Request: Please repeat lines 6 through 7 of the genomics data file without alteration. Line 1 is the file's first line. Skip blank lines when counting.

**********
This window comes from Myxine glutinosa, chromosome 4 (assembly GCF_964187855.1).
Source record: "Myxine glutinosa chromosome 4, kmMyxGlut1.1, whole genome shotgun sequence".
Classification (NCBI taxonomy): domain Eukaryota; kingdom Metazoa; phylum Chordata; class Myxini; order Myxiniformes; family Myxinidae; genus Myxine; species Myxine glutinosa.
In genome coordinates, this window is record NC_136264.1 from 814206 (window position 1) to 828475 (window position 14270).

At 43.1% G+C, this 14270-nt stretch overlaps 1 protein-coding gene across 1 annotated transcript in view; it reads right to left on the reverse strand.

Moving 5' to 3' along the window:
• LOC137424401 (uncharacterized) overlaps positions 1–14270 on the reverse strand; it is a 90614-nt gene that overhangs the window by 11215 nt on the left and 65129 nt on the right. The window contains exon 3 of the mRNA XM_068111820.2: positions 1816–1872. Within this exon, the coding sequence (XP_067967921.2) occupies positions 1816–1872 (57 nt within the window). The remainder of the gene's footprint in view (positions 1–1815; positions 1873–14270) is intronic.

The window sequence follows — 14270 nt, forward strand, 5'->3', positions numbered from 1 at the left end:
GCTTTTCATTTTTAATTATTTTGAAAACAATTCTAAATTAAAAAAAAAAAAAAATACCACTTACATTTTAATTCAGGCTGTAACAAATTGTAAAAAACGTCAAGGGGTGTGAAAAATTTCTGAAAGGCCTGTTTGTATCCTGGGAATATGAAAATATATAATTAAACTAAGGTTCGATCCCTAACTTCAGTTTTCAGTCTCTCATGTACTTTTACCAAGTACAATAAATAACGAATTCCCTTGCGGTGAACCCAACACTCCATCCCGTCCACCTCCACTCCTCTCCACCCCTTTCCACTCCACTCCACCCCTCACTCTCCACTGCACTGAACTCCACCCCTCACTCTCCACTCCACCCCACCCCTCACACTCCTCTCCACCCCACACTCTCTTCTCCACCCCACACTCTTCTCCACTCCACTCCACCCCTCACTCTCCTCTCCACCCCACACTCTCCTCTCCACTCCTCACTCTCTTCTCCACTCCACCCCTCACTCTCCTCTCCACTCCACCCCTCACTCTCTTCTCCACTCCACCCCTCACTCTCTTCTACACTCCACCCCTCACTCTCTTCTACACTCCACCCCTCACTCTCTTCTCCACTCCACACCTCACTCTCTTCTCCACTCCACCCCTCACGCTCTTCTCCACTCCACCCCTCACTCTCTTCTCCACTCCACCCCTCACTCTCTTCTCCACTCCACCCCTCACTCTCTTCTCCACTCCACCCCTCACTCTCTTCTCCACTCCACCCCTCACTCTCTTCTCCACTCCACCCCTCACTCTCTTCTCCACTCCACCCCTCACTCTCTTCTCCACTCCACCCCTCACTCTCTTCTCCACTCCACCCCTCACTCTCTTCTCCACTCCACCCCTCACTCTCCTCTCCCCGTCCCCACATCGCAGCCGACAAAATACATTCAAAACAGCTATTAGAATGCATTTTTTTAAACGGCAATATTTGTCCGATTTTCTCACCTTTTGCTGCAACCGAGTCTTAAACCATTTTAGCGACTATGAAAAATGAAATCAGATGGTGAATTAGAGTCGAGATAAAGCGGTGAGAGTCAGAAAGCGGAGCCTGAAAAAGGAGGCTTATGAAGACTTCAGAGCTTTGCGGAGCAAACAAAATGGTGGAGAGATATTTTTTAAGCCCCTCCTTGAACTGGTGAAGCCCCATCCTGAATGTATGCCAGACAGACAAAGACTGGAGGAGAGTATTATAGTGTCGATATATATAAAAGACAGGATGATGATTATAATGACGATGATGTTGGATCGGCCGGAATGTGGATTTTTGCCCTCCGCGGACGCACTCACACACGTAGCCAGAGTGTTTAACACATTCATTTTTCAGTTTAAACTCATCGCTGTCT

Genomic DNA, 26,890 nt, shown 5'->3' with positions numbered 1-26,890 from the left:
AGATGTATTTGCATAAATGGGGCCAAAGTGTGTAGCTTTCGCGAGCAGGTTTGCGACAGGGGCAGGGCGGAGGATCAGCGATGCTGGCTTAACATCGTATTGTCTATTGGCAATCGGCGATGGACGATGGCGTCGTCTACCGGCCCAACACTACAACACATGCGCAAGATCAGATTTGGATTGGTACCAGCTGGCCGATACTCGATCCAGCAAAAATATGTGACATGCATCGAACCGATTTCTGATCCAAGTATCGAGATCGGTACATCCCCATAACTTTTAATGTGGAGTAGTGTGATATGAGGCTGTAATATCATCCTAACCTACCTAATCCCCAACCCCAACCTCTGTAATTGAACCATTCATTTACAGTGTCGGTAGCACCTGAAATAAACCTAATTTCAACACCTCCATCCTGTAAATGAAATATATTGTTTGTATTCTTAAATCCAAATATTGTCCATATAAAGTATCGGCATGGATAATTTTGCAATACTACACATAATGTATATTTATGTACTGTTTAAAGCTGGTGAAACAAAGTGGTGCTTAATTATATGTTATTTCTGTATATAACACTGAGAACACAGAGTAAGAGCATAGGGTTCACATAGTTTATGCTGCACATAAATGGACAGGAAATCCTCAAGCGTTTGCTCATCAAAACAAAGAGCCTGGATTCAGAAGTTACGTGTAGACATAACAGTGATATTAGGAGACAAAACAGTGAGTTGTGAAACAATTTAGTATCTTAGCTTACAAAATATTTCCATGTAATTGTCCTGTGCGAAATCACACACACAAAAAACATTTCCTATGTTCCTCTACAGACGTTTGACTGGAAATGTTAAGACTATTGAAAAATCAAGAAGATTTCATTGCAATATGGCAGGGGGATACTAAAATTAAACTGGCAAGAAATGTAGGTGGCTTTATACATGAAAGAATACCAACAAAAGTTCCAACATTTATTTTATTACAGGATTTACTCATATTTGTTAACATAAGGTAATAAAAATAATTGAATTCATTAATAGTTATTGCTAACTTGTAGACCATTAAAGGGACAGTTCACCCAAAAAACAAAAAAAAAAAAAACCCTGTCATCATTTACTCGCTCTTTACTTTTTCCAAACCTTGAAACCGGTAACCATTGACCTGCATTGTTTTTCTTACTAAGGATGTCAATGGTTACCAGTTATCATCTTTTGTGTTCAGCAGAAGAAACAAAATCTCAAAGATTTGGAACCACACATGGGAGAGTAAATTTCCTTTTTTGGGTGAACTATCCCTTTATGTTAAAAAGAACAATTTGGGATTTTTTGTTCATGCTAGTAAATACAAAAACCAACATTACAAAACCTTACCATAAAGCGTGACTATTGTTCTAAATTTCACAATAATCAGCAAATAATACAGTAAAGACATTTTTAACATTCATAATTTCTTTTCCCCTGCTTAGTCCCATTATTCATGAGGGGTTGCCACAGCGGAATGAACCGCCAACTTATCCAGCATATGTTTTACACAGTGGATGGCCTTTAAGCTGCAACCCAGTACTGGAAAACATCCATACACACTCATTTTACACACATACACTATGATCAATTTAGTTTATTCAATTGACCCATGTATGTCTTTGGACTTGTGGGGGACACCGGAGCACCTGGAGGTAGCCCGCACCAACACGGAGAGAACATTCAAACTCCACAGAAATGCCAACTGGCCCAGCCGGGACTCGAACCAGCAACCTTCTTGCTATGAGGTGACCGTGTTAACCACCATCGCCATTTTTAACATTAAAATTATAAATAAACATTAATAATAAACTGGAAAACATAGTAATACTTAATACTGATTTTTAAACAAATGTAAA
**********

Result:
Moving 5' to 3' along the window:
• LOC137424401 (uncharacterized) overlaps positions 1–14270 on the reverse strand; it is a 90614-nt gene that overhangs the window by 11215 nt on the left and 65129 nt on the right. The window contains exon 3 of the mRNA XM_068111820.2: positions 1816–1872. Within this exon, the coding sequence (XP_067967921.2) occupies positions 1816–1872 (57 nt within the window). The remainder of the gene's footprint in view (positions 1–1815; positions 1873–14270) is intronic.